WASHINGTON, DC, JULY 9, 2021—Today, Commissioner Nathan Simington attended the signing of President Biden’s Executive Order entitled “Promoting Competition in the American Economy.” Commissioner Simington said:

“I was honored to be invited to the White House today where President Biden announced his Executive Order on Promoting Competition in the American Economy.

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I look forward to working with the Acting Chairwoman and my fellow Commissioners to continue the Commission tradition of competent, independent, and nonpartisan examination of issues that come before the agency under its Congressional and public interest mandates. I am also eager to be a part of the whole-of-government effort to increase competition, promote innovation, and speed economic growth. Meeting these goals is, and will continue to be, ‘job one’ at the Commission, and I pledge my full efforts to continue the tradition of crafting communications policies that serve the public interest.

Net neutrality and the monopoly-era Title II law have long been inappropriately conflated. In other countries with net neutrality laws, net neutrality principles are specified in legislation, not imported from regulatory regimes for telephone monopolies. In light of recent jurisprudence, I believe that the President’s vision for net neutrality would be better accomplished by a bipartisan effort in Congress. A federal net neutrality law would prevent the proliferation of incompatible state-level compliance regimes. It would also protect against the risks of court challenges to the forbearance regime widely accepted by net neutrality proponents as necessary for the 2015 Open Internet Order. Advocates of net neutrality should welcome such an action by Congress, not least because it would end the ongoing regulatory instability regarding the classification of broadband internet access and thereby continue to support the extensive private investments in network infrastructure that we have seen under the prior administration and upon which future high-quality internet service depends. Furthermore, a federal net neutrality law would be an opportunity for Congress to protect speech rights that would not be protected merely by reclassifying broadband internet access under Title II.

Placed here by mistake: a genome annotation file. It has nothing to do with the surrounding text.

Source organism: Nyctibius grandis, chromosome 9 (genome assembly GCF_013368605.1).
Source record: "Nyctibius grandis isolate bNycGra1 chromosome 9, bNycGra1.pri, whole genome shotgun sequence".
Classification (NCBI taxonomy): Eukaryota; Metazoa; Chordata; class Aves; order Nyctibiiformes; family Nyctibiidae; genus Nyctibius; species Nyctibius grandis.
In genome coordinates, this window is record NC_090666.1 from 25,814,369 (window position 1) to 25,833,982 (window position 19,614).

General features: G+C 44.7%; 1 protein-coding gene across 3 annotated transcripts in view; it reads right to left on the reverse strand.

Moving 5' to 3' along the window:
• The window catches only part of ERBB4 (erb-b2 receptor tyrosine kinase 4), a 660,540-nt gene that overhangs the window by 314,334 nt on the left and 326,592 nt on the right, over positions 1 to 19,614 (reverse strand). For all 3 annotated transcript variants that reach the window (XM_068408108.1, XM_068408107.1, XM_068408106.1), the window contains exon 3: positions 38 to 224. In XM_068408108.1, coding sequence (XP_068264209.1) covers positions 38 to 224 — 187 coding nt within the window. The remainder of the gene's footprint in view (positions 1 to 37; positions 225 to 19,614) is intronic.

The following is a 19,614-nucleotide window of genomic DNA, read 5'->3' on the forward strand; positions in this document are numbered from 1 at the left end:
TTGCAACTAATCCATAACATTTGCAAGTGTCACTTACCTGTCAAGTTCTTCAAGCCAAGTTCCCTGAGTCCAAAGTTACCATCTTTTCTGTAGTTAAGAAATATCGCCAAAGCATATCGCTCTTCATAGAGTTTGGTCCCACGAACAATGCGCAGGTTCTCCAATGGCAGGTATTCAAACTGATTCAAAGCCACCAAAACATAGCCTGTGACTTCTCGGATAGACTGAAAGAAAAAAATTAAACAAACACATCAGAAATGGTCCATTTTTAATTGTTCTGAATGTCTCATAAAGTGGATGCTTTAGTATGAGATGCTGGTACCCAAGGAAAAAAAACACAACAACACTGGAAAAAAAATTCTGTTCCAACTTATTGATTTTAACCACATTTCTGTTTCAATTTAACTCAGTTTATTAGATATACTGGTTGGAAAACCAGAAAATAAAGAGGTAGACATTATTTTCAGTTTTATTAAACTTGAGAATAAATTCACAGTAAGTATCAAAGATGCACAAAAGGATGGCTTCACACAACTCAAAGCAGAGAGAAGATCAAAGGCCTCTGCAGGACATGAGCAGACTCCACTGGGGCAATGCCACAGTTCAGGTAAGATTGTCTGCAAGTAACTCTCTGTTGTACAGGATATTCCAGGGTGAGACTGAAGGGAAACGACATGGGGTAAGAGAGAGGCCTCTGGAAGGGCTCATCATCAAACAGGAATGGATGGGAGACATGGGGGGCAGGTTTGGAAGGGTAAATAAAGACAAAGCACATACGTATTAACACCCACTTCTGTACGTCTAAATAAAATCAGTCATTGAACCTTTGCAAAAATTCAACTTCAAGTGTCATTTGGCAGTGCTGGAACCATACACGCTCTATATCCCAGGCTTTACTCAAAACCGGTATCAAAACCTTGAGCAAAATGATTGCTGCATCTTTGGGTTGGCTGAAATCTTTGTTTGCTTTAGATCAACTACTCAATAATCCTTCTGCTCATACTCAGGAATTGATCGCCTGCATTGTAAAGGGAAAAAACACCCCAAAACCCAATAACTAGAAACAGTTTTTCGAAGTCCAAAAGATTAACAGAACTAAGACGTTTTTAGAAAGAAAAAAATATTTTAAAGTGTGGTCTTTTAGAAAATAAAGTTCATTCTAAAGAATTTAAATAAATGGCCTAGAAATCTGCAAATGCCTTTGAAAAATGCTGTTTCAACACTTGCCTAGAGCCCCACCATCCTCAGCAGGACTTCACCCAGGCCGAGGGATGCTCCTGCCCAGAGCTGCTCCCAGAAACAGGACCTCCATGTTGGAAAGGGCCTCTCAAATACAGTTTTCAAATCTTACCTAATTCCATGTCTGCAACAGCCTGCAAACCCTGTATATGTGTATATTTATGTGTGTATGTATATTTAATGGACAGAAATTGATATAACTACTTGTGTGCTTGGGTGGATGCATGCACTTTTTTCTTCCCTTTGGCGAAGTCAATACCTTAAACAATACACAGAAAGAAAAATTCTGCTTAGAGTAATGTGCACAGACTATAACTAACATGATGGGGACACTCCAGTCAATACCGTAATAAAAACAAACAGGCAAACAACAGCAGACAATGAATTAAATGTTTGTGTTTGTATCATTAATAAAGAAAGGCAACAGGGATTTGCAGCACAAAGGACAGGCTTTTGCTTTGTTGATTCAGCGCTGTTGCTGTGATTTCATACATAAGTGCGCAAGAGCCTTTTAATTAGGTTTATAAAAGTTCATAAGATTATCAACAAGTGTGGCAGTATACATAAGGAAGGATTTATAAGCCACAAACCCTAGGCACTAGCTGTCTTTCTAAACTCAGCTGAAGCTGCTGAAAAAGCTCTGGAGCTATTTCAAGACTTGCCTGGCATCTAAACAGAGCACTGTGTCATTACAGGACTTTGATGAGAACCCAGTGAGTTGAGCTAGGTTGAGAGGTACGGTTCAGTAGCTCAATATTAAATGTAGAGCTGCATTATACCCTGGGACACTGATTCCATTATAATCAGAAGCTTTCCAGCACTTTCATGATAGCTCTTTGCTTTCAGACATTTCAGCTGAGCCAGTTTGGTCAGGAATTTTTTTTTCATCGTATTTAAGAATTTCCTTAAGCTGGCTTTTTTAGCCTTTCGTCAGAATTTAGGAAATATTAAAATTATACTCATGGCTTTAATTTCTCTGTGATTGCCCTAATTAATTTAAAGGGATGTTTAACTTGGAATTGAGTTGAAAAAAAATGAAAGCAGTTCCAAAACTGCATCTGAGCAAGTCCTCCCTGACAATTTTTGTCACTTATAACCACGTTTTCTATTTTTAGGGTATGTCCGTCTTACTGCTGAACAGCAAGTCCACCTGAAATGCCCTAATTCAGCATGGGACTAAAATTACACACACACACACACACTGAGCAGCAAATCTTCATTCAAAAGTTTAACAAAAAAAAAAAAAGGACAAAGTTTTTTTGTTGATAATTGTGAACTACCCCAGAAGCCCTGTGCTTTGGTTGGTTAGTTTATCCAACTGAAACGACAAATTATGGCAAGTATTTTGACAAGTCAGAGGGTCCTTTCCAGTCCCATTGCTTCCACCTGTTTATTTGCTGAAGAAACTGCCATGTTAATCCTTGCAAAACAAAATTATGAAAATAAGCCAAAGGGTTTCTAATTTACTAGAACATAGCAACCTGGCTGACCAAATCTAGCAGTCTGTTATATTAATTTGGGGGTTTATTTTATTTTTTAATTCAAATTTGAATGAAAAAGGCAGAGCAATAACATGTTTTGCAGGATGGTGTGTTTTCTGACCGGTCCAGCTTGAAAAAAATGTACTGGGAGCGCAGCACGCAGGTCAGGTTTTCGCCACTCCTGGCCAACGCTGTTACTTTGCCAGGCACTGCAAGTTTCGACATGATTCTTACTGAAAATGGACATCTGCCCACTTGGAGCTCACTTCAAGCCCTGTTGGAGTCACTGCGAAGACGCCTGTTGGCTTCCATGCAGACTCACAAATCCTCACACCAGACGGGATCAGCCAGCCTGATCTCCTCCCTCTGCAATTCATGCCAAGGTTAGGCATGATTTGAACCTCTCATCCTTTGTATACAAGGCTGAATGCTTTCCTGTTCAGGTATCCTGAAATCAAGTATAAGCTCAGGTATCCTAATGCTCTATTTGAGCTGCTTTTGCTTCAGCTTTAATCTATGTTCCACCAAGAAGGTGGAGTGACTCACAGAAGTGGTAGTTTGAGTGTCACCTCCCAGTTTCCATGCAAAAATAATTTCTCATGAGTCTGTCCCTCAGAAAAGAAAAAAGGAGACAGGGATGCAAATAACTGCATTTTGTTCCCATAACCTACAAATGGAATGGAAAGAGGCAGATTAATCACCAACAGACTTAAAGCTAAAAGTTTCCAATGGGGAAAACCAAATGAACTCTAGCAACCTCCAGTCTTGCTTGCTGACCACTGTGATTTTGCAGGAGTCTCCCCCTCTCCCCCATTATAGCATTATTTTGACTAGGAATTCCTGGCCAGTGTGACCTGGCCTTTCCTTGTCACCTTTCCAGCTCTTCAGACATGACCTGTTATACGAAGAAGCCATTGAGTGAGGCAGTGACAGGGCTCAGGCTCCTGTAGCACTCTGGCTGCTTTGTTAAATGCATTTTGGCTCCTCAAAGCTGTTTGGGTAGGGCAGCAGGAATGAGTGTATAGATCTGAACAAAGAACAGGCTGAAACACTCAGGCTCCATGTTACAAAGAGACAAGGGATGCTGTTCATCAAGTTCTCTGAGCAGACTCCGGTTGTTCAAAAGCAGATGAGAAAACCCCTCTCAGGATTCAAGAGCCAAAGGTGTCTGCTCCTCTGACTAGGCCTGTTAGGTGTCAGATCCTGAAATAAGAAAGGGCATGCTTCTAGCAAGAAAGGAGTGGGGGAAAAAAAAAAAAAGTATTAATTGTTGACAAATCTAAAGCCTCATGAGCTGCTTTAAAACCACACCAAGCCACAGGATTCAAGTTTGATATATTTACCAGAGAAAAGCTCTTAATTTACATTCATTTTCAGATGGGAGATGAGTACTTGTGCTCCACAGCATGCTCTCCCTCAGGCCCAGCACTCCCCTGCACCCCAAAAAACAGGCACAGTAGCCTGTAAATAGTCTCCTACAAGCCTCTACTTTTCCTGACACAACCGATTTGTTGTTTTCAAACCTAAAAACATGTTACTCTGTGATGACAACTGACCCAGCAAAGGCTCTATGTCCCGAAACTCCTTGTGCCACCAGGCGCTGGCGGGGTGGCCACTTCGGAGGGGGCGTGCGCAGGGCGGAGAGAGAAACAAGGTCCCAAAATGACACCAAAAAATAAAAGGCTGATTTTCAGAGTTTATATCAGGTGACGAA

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American networks performed extremely well during the pandemic. Speeds continued to increase by multiples; private investment stood at over $80 billion annually; and connectivity increased. This record of success should not be undermined by fears of price regulation, mandatory network element unbundling, or the overhang of a hazy general conduct standard. Each of these would discount the returns to network investment, thereby disincentivizing investment outside of the most profitable areas, and potentially leading to a future broadband crisis requiring further government intervention. Furthermore, focusing exclusively on consumer-facing broadband providers makes less sense with each passing year as intermediary network architecture becomes ever more important—and, under Title II, its providers would be empowered to pass their costs down to consumers, creating the appearance of price gouging by consumer-facing companies when the real costs lie upstream.

If the Commission decides, even so, to adopt the President’s recommendation of reclassifying broadband internet access as a Title II service, this raises a further question. The 2015 Open Internet Order’s logic applies not merely to last-mile household providers, but to every company that does business online. Currently, the Commission’s jurisdiction may not extend to every such company; but, if we are to accept that consumer welfare requires subjecting broadband internet access to Title II, we cannot avoid the question of whether it requires extending Title II to many other companies as well. This would be an epochal realignment in corporate regulation, and its consequences would be hard to predict, but the potential for disruption, waste, and chilling effects is difficult to overstate.

Especially considering the above concerns, I am heartened by the President’s vociferous commitment to capitalism and competition in service of consumer welfare and innovation, and I am confident that this Executive Order will be thoughtfully implemented with due consideration of costs, risks, and harms balanced against vital consumer interests. I look forward to working with my colleagues on the Commission and my counterparts in the Executive Breach to realize a bipartisan vision of openness, competition, and consumer choice consistent with the principles of internet freedom adopted under Chairman Powell and supported by every Chair since.

I want to say a special thank you to the President for the invitation to be present for this important announcement.”

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